The business has developed into a family operation with Terry’s son Nathan heading into the business straight out of school and 16 years later manages the stores with Terry.

Terry and Nathan Lyons

“He’s got his ideas, I’ve got mine and sometimes we disagree with the buying. That’s probably a good thing. Sometimes he’ll prove me wrong and sometimes I’ll prove him wrong. With the buying it’s important to consult the staff...the surf companies don’t always produce a range, which you think is on the money. Every range has some crap amongst the good stuff and its experience, which allows you to go through a range and pick out what you think, will sell. We involve some of the girls who work for us but once again you do rely on the designers at the companies having done their homework and producing stuff, which the customers want...the right style, the right colours. Of course, they’re not always right and often what was hot last week can change over night. You just have to rely on experience.

”Ten years ago the Speaky and Nathan decided to expand into snow, opening a small shop in Mount Buller, which is open in winter. Speaky has had a long association with skiing and the mountains, working on the pro ski patrol in Buller for over 25 years, including many as the manager. Nathan is also a red-hot skier and when a retail outlet became available on the mountain they jumped in, their knowledge of the snow industry and their retail experience making the perfect combination.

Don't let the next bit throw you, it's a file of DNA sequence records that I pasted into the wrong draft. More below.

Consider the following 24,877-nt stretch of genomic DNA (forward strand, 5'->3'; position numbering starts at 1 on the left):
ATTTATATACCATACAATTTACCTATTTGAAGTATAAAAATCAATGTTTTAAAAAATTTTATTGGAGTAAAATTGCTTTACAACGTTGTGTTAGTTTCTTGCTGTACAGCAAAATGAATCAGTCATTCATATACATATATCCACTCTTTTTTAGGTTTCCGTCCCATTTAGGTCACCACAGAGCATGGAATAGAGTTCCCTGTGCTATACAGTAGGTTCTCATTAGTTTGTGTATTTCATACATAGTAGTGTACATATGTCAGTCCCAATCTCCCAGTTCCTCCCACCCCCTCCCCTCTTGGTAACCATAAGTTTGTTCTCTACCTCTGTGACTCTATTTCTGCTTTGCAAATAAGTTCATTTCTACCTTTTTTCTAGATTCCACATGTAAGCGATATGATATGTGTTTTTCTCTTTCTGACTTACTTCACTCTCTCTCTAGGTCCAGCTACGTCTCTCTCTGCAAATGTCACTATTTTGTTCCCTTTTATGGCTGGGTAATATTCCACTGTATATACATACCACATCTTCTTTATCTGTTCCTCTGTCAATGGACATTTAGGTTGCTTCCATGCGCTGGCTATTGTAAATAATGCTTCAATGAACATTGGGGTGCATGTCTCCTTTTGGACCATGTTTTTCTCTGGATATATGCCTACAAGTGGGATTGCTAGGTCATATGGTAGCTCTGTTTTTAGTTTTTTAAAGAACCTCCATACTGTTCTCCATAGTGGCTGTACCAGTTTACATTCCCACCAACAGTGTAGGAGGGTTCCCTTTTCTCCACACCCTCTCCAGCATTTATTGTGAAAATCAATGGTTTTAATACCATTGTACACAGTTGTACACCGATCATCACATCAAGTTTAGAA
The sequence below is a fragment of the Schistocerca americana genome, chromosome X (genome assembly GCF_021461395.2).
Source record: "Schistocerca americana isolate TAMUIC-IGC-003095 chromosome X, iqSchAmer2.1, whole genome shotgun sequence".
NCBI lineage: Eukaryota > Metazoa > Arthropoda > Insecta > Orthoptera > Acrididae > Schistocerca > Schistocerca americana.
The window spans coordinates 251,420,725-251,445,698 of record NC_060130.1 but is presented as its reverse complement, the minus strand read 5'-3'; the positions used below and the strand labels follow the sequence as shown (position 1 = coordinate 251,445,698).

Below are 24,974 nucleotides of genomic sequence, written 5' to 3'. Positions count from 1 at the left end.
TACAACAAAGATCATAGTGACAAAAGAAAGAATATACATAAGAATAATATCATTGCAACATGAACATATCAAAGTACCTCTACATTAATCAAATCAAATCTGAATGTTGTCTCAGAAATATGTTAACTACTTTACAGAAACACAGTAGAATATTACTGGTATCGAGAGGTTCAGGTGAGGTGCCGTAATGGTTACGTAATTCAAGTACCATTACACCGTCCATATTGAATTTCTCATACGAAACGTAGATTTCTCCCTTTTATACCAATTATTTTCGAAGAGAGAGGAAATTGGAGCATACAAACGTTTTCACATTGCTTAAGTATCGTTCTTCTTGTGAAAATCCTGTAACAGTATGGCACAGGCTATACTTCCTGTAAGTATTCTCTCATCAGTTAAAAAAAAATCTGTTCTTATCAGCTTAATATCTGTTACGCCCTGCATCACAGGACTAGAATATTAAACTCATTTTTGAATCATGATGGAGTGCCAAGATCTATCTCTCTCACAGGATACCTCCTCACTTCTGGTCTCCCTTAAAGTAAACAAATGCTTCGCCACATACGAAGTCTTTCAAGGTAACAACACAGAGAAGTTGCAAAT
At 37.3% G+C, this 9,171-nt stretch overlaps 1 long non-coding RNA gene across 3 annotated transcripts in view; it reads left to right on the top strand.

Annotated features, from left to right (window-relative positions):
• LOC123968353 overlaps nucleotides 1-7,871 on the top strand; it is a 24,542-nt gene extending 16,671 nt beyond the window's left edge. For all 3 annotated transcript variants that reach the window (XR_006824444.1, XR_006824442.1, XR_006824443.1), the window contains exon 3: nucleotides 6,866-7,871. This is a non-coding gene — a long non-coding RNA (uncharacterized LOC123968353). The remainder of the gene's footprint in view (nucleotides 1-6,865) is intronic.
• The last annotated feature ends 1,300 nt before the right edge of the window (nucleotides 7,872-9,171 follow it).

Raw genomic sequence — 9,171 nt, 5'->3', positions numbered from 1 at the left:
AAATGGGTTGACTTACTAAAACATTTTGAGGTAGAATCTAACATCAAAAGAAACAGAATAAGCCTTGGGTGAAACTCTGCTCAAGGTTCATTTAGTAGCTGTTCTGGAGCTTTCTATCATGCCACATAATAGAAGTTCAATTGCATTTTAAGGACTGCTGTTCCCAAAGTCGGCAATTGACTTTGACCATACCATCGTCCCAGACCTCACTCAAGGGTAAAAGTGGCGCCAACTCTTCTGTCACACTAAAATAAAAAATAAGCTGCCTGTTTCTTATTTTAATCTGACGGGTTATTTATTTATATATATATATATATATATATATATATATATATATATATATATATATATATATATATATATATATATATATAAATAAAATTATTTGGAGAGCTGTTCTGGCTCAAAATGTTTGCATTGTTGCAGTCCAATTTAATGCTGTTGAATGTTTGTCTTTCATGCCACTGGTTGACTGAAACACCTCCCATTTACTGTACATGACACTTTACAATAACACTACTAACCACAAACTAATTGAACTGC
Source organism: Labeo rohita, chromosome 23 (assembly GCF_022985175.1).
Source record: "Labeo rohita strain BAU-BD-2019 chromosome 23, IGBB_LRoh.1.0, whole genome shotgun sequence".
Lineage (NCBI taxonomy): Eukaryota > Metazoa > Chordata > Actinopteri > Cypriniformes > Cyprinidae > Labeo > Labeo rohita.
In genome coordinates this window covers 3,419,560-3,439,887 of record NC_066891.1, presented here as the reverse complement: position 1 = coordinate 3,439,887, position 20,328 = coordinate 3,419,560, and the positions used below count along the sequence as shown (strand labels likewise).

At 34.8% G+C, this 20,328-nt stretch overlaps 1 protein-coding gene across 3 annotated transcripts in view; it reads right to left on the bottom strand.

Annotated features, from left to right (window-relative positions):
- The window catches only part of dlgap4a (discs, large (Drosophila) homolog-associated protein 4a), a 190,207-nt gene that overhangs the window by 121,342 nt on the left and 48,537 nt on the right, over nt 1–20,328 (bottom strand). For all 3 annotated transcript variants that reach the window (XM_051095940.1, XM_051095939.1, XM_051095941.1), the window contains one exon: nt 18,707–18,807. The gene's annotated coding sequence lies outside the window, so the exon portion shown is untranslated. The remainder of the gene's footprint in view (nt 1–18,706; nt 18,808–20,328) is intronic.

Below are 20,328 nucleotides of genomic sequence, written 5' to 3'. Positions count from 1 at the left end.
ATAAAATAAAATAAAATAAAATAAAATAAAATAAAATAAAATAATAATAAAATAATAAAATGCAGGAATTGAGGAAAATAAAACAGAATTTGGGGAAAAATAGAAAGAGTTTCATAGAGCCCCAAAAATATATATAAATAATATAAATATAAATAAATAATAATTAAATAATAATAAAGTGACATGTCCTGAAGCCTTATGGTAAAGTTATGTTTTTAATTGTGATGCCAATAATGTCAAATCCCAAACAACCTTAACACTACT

“There wasn’t a shop like it up there and I knew Quiksilver and Rip Curl wanted an outlet up there. Alan Green and John Law who own Quiksilver and Doug Warbrick and Brian Singer with Rip Curl have been into skiing and Mount Buller for over 30 years and it seemed a logical thing to do. It worked out well as the three majors all produce good ski wear and we were already dealing with them in the surf shops. We don’t stock hardware, skis or snowboards, just the ski wear and accessories and it’s gone quite well. It’s a hard business as you’ve only got 12 to 16 weeks to make your money and it is so reliant on the snow. A few bad snow years can really hurt but the last couple of years have been fantastic for snow and it’s kicking along nicely.”

There aren’t many surf shops in Australia that have been owner/operated by the one person since 1969, but Speaky isn’t entertaining any thoughts of retirement.

“I still enjoy retailing, I enjoy coming to work and dealing with people. Unless that changes I’ll be here. Even if I did retire Nathan is quite happy in the business so the shop would continue...I really haven’t thought that far ahead.”


Words by Reggae Elliss

Courtesy of Australian Surf Business Magazine
December 2004 / January 2005